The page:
I am not sure what Ketcherside has in mind when he uses the figure “nine.” Some blessings acrue and relationships result from baptism, which are not necessarily to be regarded as motivating factors or the immediate designs of baptism. Acts 2:38 is a classic example of this fact. Peter does not say, “Repent ye, and be baptized everyone of you, in the name of Jesus Christ for the remission of sins and the gift of the Holy Spirit.” He says, “. . . for the remission of sins, and ye shall receive the gift of the Holy Spirit.” The question to which Peter’s statement was a response was wrung from hearts convicted of the sin of crucifying the Lord of glory. “What shall we do?” unquestionably is to be understood as: What shall we do to be forgiven of our sin? Whatever the “gift of the Holy Spirit” was, and about this there is much controversy, it was some sort of Divine blessing conferred upon those whom God pardoned. There are multitudes of blessings belonging to the pardoned (saved) state of which the individual is not conscious at the time of his baptism and concerning which he must later be instructed. We neither exclude nor ignore these blessings or any of the obligations of the pardoned individual, which may relate to them. We insist only that at the time of baptism the individual must understand that he is being baptized in order to be saved. Many of what Ketcherside regards as separate designs of baptism actually inhere in the forgiveness of sins and are not different designs at all.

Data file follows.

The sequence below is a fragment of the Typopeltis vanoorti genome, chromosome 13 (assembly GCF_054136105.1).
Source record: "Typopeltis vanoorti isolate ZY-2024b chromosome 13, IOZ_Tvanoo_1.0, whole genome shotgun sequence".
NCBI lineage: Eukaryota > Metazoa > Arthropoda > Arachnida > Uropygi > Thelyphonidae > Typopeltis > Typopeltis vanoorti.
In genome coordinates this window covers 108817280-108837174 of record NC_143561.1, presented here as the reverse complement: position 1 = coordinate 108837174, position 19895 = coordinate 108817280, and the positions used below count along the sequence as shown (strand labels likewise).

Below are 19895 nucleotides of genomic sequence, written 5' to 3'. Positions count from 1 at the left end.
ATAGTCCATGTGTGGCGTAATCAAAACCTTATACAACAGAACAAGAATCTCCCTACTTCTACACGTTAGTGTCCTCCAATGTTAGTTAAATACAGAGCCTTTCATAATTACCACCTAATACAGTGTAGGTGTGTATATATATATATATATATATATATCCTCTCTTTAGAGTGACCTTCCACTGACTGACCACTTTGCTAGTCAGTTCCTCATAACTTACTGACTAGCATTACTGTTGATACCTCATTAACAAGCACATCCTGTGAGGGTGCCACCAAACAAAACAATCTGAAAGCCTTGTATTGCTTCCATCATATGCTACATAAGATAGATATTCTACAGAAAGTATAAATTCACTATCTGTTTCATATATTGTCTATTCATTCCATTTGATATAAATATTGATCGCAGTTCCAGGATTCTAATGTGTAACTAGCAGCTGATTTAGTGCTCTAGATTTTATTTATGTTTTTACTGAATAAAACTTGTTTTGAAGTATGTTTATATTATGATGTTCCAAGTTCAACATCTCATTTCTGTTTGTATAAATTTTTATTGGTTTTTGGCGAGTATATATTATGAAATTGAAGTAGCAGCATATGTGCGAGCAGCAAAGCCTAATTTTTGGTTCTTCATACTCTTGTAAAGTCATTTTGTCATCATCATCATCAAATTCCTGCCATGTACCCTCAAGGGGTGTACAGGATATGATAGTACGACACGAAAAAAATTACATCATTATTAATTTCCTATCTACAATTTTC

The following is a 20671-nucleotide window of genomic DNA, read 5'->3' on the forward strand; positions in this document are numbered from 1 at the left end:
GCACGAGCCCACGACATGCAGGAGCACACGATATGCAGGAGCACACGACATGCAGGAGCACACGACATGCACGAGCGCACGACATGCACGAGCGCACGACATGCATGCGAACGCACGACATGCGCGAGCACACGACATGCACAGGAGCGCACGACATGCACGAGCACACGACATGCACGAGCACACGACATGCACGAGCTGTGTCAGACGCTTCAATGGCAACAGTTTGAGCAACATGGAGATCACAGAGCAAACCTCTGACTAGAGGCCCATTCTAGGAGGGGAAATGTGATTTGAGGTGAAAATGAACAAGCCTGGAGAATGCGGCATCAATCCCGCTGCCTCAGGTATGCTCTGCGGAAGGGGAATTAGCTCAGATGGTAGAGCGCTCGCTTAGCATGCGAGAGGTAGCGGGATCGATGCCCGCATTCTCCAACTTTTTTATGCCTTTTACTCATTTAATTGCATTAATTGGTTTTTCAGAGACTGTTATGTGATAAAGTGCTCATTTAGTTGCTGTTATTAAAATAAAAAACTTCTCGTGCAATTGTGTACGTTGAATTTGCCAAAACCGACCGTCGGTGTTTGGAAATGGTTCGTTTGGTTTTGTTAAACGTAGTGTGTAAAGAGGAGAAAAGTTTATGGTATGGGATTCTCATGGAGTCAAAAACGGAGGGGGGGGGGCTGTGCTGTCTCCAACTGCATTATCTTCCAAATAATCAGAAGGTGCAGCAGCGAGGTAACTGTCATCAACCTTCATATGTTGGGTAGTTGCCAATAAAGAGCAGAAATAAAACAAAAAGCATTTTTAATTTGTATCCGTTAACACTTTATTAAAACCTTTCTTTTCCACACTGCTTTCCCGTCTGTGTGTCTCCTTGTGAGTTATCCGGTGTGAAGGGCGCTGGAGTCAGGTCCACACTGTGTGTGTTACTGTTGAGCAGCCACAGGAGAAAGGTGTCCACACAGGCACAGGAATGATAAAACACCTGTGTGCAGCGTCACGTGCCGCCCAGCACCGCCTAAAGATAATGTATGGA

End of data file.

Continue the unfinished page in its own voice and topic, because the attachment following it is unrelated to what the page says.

We do not, as Ketcherside grossly puts it, regard baptism as an “act or deed” in which we “trade” anything “off” or “swap” anything with God. We accept it along with faith, repentance, and confession simply as an appropriating condition of Divine forgiveness through the merit of the shed blood of Jesus the Christ, the Son of the living God. In all of this, Ketcherside proves himself to be what he so decries, a gross legalist. He regards form above design.